Copenhagen’s Anders Trentemøller has long been respected as a creator of extraordinarily memorable melodies and dark soundscapes.

While many artists follow a pattern of invention and reinvention, Anders’ arc has been a series of points along the same curve, playing the long game, with each release representing the next chapter in a constantly evolving series. Contrasts and paradoxes are often explored. Other themes may revolve around reminiscence and remembrance, while eschewing nostalgia.

His upcoming full-length, Dreamweaver (Sept. 2024), will continue on this track, combining elements of shoegaze, dark wave, motorik, noise rock, and somber, introspective takes on electronic dream pop, but in a considerably more psychedelic manner. The chronology of its 10 songs, as a whole, are an immersive experience which present additional otic pleasures when headphones are strapped on.

In 2006, following a run of EP’s, Trentemøller released his groundbreaking debut full-length, The Last Resort. Deservedly topping several end-of-year polls, it exposed his work to a far wider audience.

Since assembling his first full live band, in 2007, Trentemøller has embarked on multiple world tours, playing over 500 shows, regularly selling out venues. The three studio albums that followed, Into The Great Wide Yonder (2010), Lost (2013), and Fixion (2016), were released on his own label imprint, In My Room. Multiple compilations, including The Trentemøller Chronicles (2007), Reworked/ Remixed (2011) Harbour Boat Trips (2009), Late Night Tales (2011), Lost Reworks (2014) and Harbour Boat Trips 02 (2018) have also been released, as well as the concert album, Live In Copenhagen (2013). In recent years, Anders has remixed music by Depeche Mode, Tricky, Savages, The Drums, The Raveonettes, Pet Shop Boys, A Place To Bury Strangers, Soft Moon, UNKLE, and Franz Ferdinand (which earned him an US Grammy nomination), adding to a list of over 100 previous projects.

2010’s Into the Great Wide Yonder continued where The Last Resort left off, throwing into tighter focus previously mined textures of suspense, tension, release, and noir influences.

2013’s Lost expanded things even further, truly capturing the atmospheric and darkly romantic qualities that are hallmarks of the Danish artist’s music. The staggeringly mature Fixion was released in 2016, showcasing the artist’s penchant for experimentation, polyrhythms, and creating mélanges from his many influences and inspirations. Sometimes revealing itself gently, other times challenging the listener, the tracks share the common thread of Trentemøller’s unique, genre-defying style. Riding the line between being a collection of songs, each with its own personality, and presenting itself as a single body of work, Fixion’s praise was well-deserved, and translated brilliantly in a live context.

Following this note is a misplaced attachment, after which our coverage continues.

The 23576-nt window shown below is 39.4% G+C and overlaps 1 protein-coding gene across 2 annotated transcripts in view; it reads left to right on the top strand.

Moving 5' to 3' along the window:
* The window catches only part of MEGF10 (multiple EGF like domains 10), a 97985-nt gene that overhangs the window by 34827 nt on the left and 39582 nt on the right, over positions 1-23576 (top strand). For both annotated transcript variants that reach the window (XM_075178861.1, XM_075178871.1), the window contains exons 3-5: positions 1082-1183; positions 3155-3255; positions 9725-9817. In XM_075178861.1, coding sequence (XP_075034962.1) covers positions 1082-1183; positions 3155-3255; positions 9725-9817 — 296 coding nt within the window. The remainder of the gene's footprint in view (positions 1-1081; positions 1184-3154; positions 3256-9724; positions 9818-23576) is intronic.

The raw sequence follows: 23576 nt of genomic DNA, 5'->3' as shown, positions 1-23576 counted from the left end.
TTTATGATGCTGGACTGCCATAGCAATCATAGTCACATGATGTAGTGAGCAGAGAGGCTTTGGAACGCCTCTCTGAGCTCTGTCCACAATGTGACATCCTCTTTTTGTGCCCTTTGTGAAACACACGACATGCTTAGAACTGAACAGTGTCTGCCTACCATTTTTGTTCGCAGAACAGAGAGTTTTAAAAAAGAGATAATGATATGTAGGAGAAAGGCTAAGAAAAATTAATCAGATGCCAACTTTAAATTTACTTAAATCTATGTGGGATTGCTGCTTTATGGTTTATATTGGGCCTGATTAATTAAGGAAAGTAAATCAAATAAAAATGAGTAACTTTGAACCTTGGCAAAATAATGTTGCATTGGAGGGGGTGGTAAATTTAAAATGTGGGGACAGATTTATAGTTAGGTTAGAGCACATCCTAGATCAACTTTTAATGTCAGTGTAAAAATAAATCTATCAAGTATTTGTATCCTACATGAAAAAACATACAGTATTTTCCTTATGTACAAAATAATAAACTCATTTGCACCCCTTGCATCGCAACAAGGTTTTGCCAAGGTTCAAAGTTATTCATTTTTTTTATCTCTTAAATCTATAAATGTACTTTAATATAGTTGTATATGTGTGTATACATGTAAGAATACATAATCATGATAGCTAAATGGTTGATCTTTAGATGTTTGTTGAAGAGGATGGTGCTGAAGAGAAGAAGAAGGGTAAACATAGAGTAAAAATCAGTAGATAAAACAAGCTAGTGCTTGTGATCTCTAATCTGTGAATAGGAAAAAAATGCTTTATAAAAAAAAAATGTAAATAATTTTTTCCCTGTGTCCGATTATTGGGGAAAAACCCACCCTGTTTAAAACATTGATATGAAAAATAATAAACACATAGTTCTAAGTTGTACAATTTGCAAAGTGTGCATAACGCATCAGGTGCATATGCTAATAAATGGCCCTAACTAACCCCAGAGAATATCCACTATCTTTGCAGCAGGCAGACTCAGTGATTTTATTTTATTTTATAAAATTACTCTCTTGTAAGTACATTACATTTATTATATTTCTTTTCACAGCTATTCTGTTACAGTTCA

2019’s Obverse was initially conceived as an instrumental album, not bound by the rule that it would have to be performed live. Using this liberating notion as a launching point, Trentemøller chased down every idea, and explored every tangent. Eventually it was decided that half of the songs could actually do with vocals. No stranger to working with strong female singers, such as Lisbet Fritze, Jehnny Beth, Low’s Mimi Parker, Blonde Redhead’s Kazu Makino, and Jenny Lee of Warpaint, Anders called again on collaborators, old and new, reenlisting Fritze, Lee, plus adding Lina Tullgren, and Slowdive’s Rachel Goswell into the mix.

After a nearly two year break, Trentemøller surprised fans by releasing two singles, “Golden Sun,” and “No One Quite Like You,” back to back, early in the summer of 2021. The latter being a stripped down piece, very different from his elaborate productions, and featuring guest vocals by Tricky.

2022’s Memoria, dug in deeper, honoring the five canons of storytelling. Themes of impermanence, as they relate to anything from mortality to relationships, run deep. Present are the familiar subjects of light and dark, turbulence and serenity, piercing chill and comforting warmth, clearly inspired by the inherent antipodal elements of the Nordic environment he calls home. However, Memoria also pushes much further into this territory, while simultaneously investigating new themes.

On the Memoria tour, audiences were treated to a new band lineup, which included Icelandic vocalist Disa, who stunned the crowd with her interpretations of the back catalog. Later that year she contributed to “Into the Silence” as well as Trentemøller’s cover of “Cops On Our Tail,” originally released by his old friends, The Raveonettes.

When considering “Into The Silence,” it’s understandable that fans might have assumed it was foreshadowing an album of similarly brilliant economy, but Dreamweaver is, in actuality, an absolutely lush endeavor. Repeated listens offer new rewards, from geysers of white noise propelling song sections further forward, to jarring commotion coming up against honeyed vocals, and jangling guitar bends blanketed in tidepools of reverb. With Disa along for the ride again, her contributions balance between vocal performance and instrumentation. Dreamweaver is a production tour de force, even by Trentemøller standards, that gives the impression no idea was left uninvestigated.